# Interleave rows of single matrix

## weblog/

Dealing with xyz coordinates in linear algebra for computer graphics, there are predominant two styles when concatenating a list of many positions/vectors/matrices. The first groups common coordinates together. For example a list of mesh vertex coordinates may look like:

``````V = [x1
x2
...
xk
y1
y2
...
yk
z1
z2
...
zk];
``````

The other style groups common objects together, listing all coordinates in a stream. For our vertex positions this would look like:

``````V = [x1
y1
z1
x2
y2
z2
...
xk
yk
zk];
``````

In OpenGL and array language the first option has a data access stride of 1 if pulling x-coordinates and the second option has a stride of n. Of course if pulling position vectors then the first option has a stride of n and the second a stride of 1. Hence, the two styles really have appropriate use cases depending on data access patterns.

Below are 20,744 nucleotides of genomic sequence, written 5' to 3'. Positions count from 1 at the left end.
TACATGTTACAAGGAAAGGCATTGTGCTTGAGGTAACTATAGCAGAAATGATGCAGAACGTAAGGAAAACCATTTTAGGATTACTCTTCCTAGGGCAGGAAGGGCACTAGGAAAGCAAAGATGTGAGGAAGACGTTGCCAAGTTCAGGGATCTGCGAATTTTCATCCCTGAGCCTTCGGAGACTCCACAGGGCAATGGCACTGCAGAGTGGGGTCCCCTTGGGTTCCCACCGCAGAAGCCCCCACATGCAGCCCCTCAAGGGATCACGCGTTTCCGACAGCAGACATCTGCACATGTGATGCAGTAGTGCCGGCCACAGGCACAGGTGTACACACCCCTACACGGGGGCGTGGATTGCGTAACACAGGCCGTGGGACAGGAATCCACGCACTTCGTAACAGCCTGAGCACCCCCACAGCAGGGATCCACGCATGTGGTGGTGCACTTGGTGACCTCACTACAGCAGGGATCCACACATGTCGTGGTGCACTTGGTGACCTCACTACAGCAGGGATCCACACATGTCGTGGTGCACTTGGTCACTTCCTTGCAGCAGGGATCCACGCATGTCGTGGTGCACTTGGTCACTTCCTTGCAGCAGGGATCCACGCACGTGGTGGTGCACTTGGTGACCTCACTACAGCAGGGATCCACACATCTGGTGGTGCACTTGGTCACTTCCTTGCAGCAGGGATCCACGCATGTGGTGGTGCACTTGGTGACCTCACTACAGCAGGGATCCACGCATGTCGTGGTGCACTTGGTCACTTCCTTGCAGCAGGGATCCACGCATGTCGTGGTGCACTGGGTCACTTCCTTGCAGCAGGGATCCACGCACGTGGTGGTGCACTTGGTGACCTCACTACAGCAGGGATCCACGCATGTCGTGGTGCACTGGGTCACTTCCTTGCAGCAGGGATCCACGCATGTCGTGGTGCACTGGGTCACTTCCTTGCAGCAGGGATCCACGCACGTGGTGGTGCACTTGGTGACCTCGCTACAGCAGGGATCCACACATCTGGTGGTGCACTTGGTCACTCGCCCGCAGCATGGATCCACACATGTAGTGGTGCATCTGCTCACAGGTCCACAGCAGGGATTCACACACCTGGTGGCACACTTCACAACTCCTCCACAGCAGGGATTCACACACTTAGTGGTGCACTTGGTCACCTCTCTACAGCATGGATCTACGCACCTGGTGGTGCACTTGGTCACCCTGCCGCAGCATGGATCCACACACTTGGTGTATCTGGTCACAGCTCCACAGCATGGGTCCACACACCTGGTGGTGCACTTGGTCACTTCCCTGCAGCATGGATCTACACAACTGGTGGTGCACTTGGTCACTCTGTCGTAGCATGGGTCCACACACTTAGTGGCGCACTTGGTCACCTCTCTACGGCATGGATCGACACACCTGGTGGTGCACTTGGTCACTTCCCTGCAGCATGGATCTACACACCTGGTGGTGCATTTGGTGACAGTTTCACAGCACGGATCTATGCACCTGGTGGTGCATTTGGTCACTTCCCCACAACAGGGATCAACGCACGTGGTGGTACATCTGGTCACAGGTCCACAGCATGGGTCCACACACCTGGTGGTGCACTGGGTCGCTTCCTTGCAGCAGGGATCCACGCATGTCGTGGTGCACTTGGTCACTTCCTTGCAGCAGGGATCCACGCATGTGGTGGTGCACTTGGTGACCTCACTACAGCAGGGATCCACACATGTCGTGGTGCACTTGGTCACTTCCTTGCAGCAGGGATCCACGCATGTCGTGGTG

This gets a bit more complicated if we're not just storing a scalar in each row, but a n-vector.

In matlab, it's very easy to convert between one representation and the other. Suppose you have a k*m-by-n matrix A stored in the first format above. We can rearrange it to move all common objects together (forming a stack of k m-by-n matrices), with:

``````A = [1 2 3; ...
4 5 6; ...
7 8 9; ...
10 11 12; ...
13 14 15; ...
16 17 18; ...
19 20 21; ...
22 23 24];
n = 3;
B = reshape(permute(reshape(A,[],2,n),[3 2 1]),n,[])';
``````

and the output is

``````B =

1     2     3
13    14    15
4     5     6
16    17    18
7     8     9
19    20    21
10    11    12
22    23    24
``````

To convert back:

``````C = reshape(permute(reshape(B',n,2,[]),[3 2 1]),[],n);
``````

and we get again:

``````C =
1     2     3
4     5     6
7     8     9
10    11    12
13    14    15
16    17    18
19    20    21
22    23    24
``````